Stock Analysis

Calculating The Intrinsic Value Of John B. Sanfilippo & Son, Inc. (NASDAQ:JBSS)

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NasdaqGS:JBSS
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In this article we are going to estimate the intrinsic value of John B. Sanfilippo & Son, Inc. (NASDAQ:JBSS) by taking the expected future cash flows and discounting them to their present value. We will take advantage of the Discounted Cash Flow (DCF) model for this purpose. There's really not all that much to it, even though it might appear quite complex.

Companies can be valued in a lot of ways, so we would point out that a DCF is not perfect for every situation. For those who are keen learners of equity analysis, the Simply Wall St analysis model here may be something of interest to you.

View our latest analysis for John B. Sanfilippo & Son

The model

We use what is known as a 2-stage model, which simply means we have two different periods of growth rates for the company's cash flows. Generally the first stage is higher growth, and the second stage is a lower growth phase. In the first stage we need to estimate the cash flows to the business over the next ten years. Where possible we use analyst estimates, but when these aren't available we extrapolate the previous free cash flow (FCF) from the last estimate or reported value. We assume companies with shrinking free cash flow will slow their rate of shrinkage, and that companies with growing free cash flow will see their growth rate slow, over this period. We do this to reflect that growth tends to slow more in the early years than it does in later years.

Generally we assume that a dollar today is more valuable than a dollar in the future, and so the sum of these future cash flows is then discounted to today's value:

10-year free cash flow (FCF) estimate

2021 2022 2023 2024 2025 2026 2027 2028 2029 2030
Levered FCF ($, Millions) US$54.4m US$45.2m US$40.3m US$37.4m US$35.8m US$35.0m US$34.6m US$34.5m US$34.7m US$35.0m
Growth Rate Estimate Source Analyst x1 Analyst x1 Est @ -10.93% Est @ -7.04% Est @ -4.31% Est @ -2.41% Est @ -1.07% Est @ -0.14% Est @ 0.51% Est @ 0.97%
Present Value ($, Millions) Discounted @ 6.2% US$51.2 US$40.1 US$33.6 US$29.4 US$26.5 US$24.3 US$22.7 US$21.3 US$20.2 US$19.2

("Est" = FCF growth rate estimated by Simply Wall St)
Present Value of 10-year Cash Flow (PVCF) = US$288m

The second stage is also known as Terminal Value, this is the business's cash flow after the first stage. The Gordon Growth formula is used to calculate Terminal Value at a future annual growth rate equal to the 5-year average of the 10-year government bond yield of 2.0%. We discount the terminal cash flows to today's value at a cost of equity of 6.2%.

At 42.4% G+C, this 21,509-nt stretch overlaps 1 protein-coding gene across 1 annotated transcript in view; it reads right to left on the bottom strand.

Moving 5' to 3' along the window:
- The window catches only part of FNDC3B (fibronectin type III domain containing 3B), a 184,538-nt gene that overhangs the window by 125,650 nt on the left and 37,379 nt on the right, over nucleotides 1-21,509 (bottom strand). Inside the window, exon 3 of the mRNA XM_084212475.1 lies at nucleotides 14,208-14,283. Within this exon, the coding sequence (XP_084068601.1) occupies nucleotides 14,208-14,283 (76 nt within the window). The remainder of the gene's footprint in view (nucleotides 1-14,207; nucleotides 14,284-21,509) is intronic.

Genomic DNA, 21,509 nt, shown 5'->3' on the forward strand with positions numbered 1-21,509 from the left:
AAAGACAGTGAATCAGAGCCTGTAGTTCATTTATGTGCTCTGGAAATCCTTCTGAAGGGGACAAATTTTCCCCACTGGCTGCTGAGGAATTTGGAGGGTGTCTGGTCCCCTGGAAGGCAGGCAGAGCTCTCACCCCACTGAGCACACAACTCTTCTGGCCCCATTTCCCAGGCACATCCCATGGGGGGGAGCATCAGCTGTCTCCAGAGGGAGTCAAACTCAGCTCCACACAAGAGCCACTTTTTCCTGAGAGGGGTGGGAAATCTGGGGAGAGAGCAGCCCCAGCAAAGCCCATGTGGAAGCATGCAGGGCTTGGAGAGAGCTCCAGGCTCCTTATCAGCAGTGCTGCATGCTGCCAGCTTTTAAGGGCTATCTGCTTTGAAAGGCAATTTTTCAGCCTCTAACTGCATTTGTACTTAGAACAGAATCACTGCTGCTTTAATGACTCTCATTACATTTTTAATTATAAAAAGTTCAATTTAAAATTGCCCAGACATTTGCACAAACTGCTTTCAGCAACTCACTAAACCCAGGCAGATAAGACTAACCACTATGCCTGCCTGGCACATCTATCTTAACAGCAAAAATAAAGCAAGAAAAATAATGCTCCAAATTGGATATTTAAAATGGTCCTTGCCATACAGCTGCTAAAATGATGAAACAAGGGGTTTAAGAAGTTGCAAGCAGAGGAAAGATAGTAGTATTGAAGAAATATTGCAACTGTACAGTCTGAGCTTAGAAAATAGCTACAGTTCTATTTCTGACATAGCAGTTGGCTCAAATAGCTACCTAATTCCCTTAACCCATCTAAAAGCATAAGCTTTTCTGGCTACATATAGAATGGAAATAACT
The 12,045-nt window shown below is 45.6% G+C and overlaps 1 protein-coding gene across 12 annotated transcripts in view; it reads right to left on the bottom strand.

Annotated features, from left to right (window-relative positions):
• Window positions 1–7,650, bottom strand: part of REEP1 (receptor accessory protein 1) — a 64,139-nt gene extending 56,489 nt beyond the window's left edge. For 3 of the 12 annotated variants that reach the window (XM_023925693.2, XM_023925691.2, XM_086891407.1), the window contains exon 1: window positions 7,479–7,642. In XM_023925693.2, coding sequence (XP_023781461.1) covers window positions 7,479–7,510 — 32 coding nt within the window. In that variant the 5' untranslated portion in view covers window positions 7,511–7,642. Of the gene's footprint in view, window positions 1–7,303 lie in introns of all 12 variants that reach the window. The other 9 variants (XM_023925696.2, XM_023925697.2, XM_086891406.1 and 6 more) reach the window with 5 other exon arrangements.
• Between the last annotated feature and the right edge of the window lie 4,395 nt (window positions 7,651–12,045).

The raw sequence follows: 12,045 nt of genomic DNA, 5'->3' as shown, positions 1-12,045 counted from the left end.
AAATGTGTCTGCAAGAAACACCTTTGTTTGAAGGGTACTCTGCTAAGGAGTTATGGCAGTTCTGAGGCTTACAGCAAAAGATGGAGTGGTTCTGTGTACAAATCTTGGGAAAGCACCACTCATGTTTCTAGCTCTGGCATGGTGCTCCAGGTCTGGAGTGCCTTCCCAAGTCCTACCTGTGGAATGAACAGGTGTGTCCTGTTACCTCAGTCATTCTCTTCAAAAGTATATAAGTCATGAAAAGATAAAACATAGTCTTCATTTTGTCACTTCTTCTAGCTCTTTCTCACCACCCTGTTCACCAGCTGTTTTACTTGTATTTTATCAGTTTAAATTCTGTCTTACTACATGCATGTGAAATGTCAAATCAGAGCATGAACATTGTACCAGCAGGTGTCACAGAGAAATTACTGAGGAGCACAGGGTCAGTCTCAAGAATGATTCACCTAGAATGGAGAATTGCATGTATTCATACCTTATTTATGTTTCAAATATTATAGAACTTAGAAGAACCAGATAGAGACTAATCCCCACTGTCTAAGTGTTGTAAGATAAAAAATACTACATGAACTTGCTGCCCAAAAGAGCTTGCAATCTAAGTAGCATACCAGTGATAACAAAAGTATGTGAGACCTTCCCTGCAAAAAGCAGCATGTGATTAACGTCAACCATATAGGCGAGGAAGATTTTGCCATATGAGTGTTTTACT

Terminal Value (TV)= FCF2030 × (1 + g) ÷ (r – g) = US$35m× (1 + 2.0%) ÷ (6.2%– 2.0%) = US$855m

Present Value of Terminal Value (PVTV)= TV / (1 + r)10= US$855m÷ ( 1 + 6.2%)10= US$467m

The total value, or equity value, is then the sum of the present value of the future cash flows, which in this case is US$755m. To get the intrinsic value per share, we divide this by the total number of shares outstanding. Compared to the current share price of US$77.0, the company appears around fair value at the time of writing. Remember though, that this is just an approximate valuation, and like any complex formula - garbage in, garbage out.

dcf
NasdaqGS:JBSS Discounted Cash Flow December 14th 2020

The assumptions

Now the most important inputs to a discounted cash flow are the discount rate, and of course, the actual cash flows. Part of investing is coming up with your own evaluation of a company's future performance, so try the calculation yourself and check your own assumptions. The DCF also does not consider the possible cyclicality of an industry, or a company's future capital requirements, so it does not give a full picture of a company's potential performance. Given that we are looking at John B. Sanfilippo & Son as potential shareholders, the cost of equity is used as the discount rate, rather than the cost of capital (or weighted average cost of capital, WACC) which accounts for debt. In this calculation we've used 6.2%, which is based on a levered beta of 0.800. Beta is a measure of a stock's volatility, compared to the market as a whole. We get our beta from the industry average beta of globally comparable companies, with an imposed limit between 0.8 and 2.0, which is a reasonable range for a stable business.

Next Steps:

Valuation is only one side of the coin in terms of building your investment thesis, and it is only one of many factors that you need to assess for a company. DCF models are not the be-all and end-all of investment valuation. Preferably you'd apply different cases and assumptions and see how they would impact the company's valuation. If a company grows at a different rate, or if its cost of equity or risk free rate changes sharply, the output can look very different. For John B. Sanfilippo & Son, we've compiled three important items you should look at:

  1. Risks: Consider for instance, the ever-present spectre of investment risk. We've identified 2 warning signs with John B. Sanfilippo & Son (at least 1 which shouldn't be ignored) , and understanding them should be part of your investment process.
  2. Future Earnings: How does JBSS's growth rate compare to its peers and the wider market? Dig deeper into the analyst consensus number for the upcoming years by interacting with our free analyst growth expectation chart.
  3. Other High Quality Alternatives: Do you like a good all-rounder? Explore our interactive list of high quality stocks to get an idea of what else is out there you may be missing!

PS. Simply Wall St updates its DCF calculation for every American stock every day, so if you want to find the intrinsic value of any other stock just search here.

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